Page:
NewEnergyNews: THE LOCAL BENEFITS FROM SOLAR POWER PLANTS

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THINGS-TO-THINK-ABOUT THURSDAY, December 14:

  • Loyalty Slipping In Climate Change Loyal Opposition
  • Research Shows EVs Can Go Much Farther
  • Booming Solar Faces Tricky Future
  • Wind Floats!

    THE DAY BEFORE

  • ORIGINAL REPORTING: How California Is Easing Off NatGas With New Energy
  • ORIGINAL REPORTING: Illinois cloud computing debate could open utility rate reform
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  • TODAY’S STUDY: How The New Energy Marketplace Is Growing And Shifting
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  • FRIDAY WORLD, December 15:

  • Study Concludes 2016 Heat Was Human-Caused
  • The Big Opportunity Under Africa’s Sun
  • Wind In The Netherlands To Fly Subsidy Free
  • China To Open EV Vending Machines

    Thursday, November 29, 2012

    THE LOCAL BENEFITS FROM SOLAR POWER PLANTS

    Solar Projects Benefit Counties

    Keely Wachs, November 26, 2012 (BrightSource Energy)

    “…[Contrary to the Los Angeles Times misinformed article questioning the economic benefits of utility-scale solar projects on desert counties] the counties where utility-scale solar projects are being built are benefitting significantly in direct and economic investments, tax revenues and job creation…[O]ur $2.2 billion Ivanpah project is more than 70% complete and is employing more than 2,000 workers…At its peak, the project employed more than 2,100 workers, and is estimated to generate $250 million in construction wages and $650 million in total wages over its 30-year life…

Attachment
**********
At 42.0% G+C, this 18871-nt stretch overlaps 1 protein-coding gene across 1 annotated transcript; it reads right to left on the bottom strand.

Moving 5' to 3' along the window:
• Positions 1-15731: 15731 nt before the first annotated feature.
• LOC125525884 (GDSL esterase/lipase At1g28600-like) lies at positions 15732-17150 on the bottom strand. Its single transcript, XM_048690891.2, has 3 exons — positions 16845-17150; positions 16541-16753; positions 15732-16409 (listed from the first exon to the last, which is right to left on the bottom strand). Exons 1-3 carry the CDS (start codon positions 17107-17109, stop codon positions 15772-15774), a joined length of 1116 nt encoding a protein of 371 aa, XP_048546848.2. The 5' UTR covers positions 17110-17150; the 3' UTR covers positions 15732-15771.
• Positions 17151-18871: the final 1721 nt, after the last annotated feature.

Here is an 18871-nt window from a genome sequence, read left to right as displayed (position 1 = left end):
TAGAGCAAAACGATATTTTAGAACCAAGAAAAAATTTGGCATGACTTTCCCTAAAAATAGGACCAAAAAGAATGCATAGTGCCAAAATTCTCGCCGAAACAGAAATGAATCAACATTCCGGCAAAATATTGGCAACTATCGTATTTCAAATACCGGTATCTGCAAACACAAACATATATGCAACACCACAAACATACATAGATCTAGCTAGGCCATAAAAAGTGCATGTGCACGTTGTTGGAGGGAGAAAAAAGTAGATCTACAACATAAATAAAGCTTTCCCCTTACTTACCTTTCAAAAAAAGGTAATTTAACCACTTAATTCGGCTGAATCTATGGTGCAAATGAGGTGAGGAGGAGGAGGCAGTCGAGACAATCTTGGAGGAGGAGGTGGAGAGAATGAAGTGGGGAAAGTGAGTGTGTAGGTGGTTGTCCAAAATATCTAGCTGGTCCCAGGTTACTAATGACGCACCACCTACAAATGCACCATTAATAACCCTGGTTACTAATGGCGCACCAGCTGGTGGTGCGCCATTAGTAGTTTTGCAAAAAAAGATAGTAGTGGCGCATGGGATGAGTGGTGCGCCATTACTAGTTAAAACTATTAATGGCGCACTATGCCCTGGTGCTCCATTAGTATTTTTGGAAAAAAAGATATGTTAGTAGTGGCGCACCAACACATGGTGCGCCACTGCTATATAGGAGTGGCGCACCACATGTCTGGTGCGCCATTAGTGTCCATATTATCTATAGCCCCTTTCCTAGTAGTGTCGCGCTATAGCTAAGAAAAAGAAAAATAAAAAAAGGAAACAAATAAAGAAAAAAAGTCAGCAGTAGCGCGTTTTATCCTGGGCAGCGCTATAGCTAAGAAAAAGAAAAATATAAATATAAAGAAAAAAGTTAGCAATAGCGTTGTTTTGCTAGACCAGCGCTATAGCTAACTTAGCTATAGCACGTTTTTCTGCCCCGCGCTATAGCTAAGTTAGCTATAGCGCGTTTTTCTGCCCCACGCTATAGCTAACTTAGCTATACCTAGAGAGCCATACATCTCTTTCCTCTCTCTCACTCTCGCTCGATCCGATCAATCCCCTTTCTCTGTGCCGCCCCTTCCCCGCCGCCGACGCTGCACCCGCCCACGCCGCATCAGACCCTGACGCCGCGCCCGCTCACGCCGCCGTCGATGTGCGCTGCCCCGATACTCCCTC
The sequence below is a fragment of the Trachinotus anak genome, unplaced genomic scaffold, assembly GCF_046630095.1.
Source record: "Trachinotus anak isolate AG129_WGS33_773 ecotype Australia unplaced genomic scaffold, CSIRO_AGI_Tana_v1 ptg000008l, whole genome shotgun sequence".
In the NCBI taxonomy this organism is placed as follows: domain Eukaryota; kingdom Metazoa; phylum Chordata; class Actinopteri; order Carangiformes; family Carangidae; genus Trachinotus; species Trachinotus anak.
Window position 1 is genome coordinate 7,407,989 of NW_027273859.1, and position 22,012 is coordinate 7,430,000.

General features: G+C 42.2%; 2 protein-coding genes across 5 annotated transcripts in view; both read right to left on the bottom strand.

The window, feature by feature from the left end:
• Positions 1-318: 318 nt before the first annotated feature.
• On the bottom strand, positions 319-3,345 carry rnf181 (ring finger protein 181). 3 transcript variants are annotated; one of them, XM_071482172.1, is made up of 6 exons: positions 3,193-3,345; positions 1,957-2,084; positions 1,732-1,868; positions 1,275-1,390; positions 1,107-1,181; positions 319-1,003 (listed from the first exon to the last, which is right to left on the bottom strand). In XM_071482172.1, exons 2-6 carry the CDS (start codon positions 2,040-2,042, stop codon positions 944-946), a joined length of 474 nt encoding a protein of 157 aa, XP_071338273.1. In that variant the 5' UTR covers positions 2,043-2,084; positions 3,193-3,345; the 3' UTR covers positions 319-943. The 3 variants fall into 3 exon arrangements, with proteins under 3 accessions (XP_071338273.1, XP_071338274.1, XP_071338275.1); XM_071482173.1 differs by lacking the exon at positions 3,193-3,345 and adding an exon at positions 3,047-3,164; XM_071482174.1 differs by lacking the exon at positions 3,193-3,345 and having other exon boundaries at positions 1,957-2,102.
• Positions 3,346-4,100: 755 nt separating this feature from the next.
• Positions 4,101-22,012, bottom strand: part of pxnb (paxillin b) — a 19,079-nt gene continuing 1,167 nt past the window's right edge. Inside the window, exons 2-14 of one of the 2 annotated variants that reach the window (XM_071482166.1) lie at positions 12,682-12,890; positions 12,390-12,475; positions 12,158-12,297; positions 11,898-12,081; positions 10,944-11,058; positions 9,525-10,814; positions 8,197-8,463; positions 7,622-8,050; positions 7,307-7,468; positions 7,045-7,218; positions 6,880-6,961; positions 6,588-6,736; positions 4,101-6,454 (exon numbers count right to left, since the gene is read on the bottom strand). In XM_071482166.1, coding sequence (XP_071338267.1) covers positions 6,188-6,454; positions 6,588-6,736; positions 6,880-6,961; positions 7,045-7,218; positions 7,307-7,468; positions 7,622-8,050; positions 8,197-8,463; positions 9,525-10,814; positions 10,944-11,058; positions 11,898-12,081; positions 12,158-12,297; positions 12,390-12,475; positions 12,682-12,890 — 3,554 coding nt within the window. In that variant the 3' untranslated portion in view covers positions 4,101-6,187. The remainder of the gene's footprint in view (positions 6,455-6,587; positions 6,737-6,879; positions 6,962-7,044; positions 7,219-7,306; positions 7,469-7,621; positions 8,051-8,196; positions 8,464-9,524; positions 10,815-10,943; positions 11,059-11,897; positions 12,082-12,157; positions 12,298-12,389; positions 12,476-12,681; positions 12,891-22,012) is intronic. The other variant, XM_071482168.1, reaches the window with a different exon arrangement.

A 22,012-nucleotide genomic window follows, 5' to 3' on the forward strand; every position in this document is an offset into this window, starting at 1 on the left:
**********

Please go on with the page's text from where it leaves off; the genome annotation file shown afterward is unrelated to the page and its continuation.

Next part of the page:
“More than 80 percent of these workers are from the local union halls in San Bernardino and Riverside Counties…[and many] were unemployed for years following the economic downturn in 2008…The Ivanpah project is also estimated to generate approximately $300 million in local and state tax revenues over its 30-year life…[I]ndirect benefits to local businesses are estimated to be in the tens of millions of dollars. The Ivanpah project also…[contributed] to High Desert universities and philanthropic organizations…job training opportunities, youth organizations, veteran’s services and more.”

    “As a solar developer, we understand that our projects will have impacts on local infrastructure, such as roads and emergency services…The LA Times highlights one such project – Hidden Hills Solar in Inyo County…[It] points out that just five percent of the construction jobs at Hidden Hills would be filled by Inyo County residents…[T]he primary reason…is because…Inyo County has [only] 18,000 residents…the project could put all of the county’s unemployed qualified construction workers back to work…

    “…[An independent California Energy Commission report assessed two scenarios and found] the net fiscal impacts are significantly beneficial to the county. Scenario 1 results in a positive net fiscal impact of $61.1 million and Scenario 2 leads to a positive net fiscal impact of $88.2 million…”

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